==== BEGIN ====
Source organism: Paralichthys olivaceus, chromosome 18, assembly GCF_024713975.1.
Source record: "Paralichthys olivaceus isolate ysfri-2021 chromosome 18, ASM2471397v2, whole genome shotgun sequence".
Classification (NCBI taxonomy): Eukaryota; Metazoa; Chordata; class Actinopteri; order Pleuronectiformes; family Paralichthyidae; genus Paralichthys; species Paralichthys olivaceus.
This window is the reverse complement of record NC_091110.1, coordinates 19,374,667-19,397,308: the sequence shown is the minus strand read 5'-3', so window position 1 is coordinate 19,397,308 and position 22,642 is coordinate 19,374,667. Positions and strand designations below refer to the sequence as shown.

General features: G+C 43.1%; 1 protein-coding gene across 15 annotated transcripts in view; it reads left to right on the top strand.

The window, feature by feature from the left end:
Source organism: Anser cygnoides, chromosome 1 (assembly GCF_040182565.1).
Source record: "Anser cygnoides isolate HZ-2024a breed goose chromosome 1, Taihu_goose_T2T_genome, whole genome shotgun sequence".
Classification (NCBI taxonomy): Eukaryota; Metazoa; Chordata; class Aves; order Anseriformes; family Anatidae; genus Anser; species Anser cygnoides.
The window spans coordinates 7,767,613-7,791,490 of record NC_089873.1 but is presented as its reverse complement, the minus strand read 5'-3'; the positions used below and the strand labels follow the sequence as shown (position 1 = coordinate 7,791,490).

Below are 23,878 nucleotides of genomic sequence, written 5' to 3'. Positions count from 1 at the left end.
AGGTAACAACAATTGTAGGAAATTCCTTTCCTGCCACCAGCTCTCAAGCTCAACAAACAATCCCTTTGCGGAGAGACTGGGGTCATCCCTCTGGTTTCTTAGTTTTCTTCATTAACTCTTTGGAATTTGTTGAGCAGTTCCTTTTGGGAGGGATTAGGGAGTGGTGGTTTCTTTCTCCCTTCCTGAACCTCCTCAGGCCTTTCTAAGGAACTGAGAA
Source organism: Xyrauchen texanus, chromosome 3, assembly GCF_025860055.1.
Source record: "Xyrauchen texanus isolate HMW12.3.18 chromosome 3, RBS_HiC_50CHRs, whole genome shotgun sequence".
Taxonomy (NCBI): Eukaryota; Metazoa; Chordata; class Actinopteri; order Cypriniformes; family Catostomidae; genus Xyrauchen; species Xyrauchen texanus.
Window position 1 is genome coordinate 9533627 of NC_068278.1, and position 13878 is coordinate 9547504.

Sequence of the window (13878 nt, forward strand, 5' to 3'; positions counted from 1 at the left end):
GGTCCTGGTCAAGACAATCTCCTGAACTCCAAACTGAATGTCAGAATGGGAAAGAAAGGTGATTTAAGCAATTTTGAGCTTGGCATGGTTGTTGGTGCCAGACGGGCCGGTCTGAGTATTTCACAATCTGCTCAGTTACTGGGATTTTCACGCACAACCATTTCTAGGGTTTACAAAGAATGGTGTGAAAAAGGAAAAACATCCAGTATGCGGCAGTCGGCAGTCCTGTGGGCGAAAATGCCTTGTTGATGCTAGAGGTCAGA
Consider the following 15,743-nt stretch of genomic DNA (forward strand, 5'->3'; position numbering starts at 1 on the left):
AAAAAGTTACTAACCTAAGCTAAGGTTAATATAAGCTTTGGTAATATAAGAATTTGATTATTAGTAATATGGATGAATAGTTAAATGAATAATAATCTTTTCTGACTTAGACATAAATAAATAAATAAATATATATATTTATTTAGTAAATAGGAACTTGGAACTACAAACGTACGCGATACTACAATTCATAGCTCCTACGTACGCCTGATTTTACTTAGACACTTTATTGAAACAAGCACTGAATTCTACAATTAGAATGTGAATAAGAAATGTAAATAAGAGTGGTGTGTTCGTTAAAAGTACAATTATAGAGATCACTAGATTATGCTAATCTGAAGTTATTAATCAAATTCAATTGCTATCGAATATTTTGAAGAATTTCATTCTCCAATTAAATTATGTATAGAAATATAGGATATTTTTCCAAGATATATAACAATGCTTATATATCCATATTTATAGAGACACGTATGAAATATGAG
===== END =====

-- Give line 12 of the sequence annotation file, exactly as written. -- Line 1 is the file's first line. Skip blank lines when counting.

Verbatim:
AGGTAACAACAATTGTAGGAAATTCCTTTCCTGCCACCAGCTCTCAAGCTCAACAAACAATCCCTTTGCGGAGAGACTGGGGTCATCCCTCTGGTTTCTTAGTTTTCTTCATTAACTCTTTGGAATTTGTTGAGCAGTTCCTTTTGGGAGGGATTAGGGAGTGGTGGTTTCTTTCTCCCTTCCTGAACCTCCTCAGGCCTTTCTAAGGAACTGAGAA